After landing in Iceland, the plan was to get a taxi from Keflavik airport to the hotel which was only about 5 minutes away (but over an hour to walk), where we’d meet my parents. Instead, we were pleasantly surprised when we walked through arrivals and a hand tapped me on the shoulder. My parents had walked all the way from the hotel in the freezing cold to meet us at the airport and it felt so good to finally see them again.
After a brief catch-up in the cold, we jumped straight in a taxi, ready to relax in the hotel. I really can’t stress enough how expensive Iceland is and how much you should prepare yourself for the shock. As soon as we stepped out of the taxi we were already down about 10% of our spending money. As I mentioned – the drive from the airport to the hotel was approximately 5 minutes. This trip ended up costing a total of 4912 ISK which converts to around £36 (€42) and we couldn’t believe it. If you ever have the opportunity to visit Iceland, please take the prices into account when you’re deciding how much spending money to take with you. The last thing you’ll want is to be stuck on the island with no money left.
Our hotel was in a town called Keflavik which is the same town that the airport is based in. The hotel was fairly nice, however it was pretty out of the way. Having checked this before we arrived, we arranged to pick up a rental car on our second full day (we couldn’t validate spending money of the full five days, it was way too much). During our time without any transportation, we decided to explore Keflavik by foot and since it’s a coastal town, we were able to walk all the way down to the sea where we found the most incredibly blue water.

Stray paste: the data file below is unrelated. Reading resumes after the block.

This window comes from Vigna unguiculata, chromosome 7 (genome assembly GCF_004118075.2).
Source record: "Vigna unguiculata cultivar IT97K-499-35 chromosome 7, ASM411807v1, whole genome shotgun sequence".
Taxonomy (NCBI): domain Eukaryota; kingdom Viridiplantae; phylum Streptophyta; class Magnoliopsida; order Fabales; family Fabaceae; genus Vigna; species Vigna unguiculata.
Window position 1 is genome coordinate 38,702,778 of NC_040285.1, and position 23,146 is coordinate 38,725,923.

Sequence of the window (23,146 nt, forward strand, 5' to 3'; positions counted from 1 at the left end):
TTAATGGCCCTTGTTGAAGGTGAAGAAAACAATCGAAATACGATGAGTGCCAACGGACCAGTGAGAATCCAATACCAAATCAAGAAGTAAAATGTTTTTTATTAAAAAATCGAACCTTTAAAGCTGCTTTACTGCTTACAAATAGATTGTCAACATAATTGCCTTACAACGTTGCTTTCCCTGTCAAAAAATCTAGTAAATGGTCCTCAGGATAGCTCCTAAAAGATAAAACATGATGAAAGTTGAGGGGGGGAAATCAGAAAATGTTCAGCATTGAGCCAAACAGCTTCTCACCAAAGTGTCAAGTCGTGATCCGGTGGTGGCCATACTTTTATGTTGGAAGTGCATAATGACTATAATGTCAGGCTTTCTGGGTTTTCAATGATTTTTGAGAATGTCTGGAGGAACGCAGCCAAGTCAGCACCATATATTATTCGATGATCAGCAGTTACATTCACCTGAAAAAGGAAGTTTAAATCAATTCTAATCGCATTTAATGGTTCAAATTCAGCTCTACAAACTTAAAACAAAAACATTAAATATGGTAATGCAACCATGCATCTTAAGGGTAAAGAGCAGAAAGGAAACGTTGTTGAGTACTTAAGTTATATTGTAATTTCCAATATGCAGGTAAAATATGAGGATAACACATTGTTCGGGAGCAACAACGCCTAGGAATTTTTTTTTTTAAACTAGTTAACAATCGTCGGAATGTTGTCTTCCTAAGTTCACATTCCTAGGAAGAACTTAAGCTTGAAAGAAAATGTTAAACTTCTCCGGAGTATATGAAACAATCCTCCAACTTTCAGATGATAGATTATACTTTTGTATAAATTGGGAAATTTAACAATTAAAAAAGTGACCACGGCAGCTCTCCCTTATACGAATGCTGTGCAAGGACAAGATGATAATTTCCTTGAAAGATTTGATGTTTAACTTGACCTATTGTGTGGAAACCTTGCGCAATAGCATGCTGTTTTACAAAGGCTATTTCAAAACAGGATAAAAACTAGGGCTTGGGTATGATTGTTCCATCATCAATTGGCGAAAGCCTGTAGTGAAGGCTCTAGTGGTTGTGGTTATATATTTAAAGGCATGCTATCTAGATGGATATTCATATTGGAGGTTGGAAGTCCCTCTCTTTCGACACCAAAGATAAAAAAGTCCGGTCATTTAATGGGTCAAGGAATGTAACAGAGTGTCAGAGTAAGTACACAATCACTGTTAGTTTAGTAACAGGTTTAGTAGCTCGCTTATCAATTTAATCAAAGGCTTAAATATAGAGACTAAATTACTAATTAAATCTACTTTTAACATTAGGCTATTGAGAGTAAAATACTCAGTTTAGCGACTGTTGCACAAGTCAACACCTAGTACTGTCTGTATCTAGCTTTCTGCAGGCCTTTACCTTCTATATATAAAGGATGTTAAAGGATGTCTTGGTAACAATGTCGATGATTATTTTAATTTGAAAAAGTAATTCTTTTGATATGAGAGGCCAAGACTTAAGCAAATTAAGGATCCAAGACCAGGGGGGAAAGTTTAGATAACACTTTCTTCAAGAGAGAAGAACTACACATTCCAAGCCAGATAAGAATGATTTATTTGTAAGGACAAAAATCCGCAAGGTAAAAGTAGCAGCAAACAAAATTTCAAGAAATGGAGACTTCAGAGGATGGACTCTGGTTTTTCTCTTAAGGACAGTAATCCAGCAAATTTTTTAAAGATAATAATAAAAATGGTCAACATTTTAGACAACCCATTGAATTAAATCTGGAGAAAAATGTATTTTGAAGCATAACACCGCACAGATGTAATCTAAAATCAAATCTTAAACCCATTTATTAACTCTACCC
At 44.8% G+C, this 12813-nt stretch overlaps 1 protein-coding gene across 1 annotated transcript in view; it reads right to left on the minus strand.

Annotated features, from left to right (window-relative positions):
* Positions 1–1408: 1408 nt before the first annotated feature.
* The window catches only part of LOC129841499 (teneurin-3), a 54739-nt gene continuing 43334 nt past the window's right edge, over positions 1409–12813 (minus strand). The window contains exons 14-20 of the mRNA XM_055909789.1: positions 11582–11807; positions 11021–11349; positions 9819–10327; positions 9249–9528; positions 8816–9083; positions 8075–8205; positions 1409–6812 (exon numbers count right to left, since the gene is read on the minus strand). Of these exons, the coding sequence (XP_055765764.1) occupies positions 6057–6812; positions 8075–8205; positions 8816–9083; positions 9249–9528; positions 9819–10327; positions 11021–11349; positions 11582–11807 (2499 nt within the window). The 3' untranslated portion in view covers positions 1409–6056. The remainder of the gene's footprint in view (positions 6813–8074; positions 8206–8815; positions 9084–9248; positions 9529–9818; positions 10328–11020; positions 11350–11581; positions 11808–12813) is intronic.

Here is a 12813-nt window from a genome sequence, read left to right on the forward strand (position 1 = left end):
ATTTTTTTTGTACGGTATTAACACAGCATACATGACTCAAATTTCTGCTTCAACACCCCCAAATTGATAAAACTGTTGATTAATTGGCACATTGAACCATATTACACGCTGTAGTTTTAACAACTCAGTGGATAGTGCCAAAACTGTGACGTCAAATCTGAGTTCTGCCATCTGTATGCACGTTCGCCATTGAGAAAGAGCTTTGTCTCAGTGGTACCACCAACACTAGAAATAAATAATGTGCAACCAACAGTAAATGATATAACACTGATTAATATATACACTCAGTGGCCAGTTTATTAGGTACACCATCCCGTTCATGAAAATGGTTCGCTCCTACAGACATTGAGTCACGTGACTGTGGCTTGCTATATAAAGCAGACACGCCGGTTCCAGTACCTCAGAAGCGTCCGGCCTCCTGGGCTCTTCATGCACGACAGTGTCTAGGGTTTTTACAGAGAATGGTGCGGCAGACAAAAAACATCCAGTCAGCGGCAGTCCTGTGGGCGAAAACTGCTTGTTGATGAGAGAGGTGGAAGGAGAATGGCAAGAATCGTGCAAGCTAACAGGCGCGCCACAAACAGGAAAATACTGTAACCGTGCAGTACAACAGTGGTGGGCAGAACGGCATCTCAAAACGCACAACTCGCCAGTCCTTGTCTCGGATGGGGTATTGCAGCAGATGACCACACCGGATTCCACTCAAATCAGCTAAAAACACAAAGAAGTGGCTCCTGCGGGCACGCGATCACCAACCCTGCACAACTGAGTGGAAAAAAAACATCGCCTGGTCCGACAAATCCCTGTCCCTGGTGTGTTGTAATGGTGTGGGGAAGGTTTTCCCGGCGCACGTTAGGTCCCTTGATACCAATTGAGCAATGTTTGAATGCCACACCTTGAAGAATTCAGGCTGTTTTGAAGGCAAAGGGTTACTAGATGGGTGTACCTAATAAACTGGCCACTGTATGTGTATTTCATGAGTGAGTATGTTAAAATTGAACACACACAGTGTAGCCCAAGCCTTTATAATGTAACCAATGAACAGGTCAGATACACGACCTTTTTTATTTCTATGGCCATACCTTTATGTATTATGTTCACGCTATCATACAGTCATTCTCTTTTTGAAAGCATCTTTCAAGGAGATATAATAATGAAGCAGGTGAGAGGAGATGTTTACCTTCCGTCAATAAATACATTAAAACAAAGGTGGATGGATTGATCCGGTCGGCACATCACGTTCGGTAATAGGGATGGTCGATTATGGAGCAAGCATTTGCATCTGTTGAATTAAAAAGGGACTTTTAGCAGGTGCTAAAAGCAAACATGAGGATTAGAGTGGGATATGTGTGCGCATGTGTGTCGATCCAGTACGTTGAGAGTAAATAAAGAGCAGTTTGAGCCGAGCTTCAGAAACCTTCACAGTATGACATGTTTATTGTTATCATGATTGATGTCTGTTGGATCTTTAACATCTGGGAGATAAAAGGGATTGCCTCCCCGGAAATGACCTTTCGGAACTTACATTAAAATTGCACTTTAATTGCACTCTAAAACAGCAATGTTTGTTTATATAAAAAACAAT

One of the main things we noticed about Iceland straight away was the cars. Just about everyone owns a 4×4 – the most popular (by a very long shot) being the Toyota Land Cruiser which if you don’t know, is the make and model of our car that we just took back home. Since you don’t really see many of them anymore, seeing one every few minutes was pretty cool – even if most of them were an awful cream colour.
It’s not surprising that 4x4s are so popular in Iceland, the road conditions are known to get extremely dangerous because of the snow and ice, with some roads (F-roads) being off limits to none 4-wheel drive cars.
Keflavik was a really nice town with beautiful views but it also unbelievably quiet – it was genuinely like walking through a ghost town. There was no one on the streets, no cats patrolling the houses, dogs barking or children playing, it was slightly eerie but I actually kind of liked it. Especially when we had been in a capital city for the last few months. Apart from the sea and the Viking Centre – which my parents had already visited so we didn’t want to drag them back to – there wasn’t really anything to see within walking distance of our hotel so we couldn’t wait to pick up our rental car and join the other monster trucks on the road.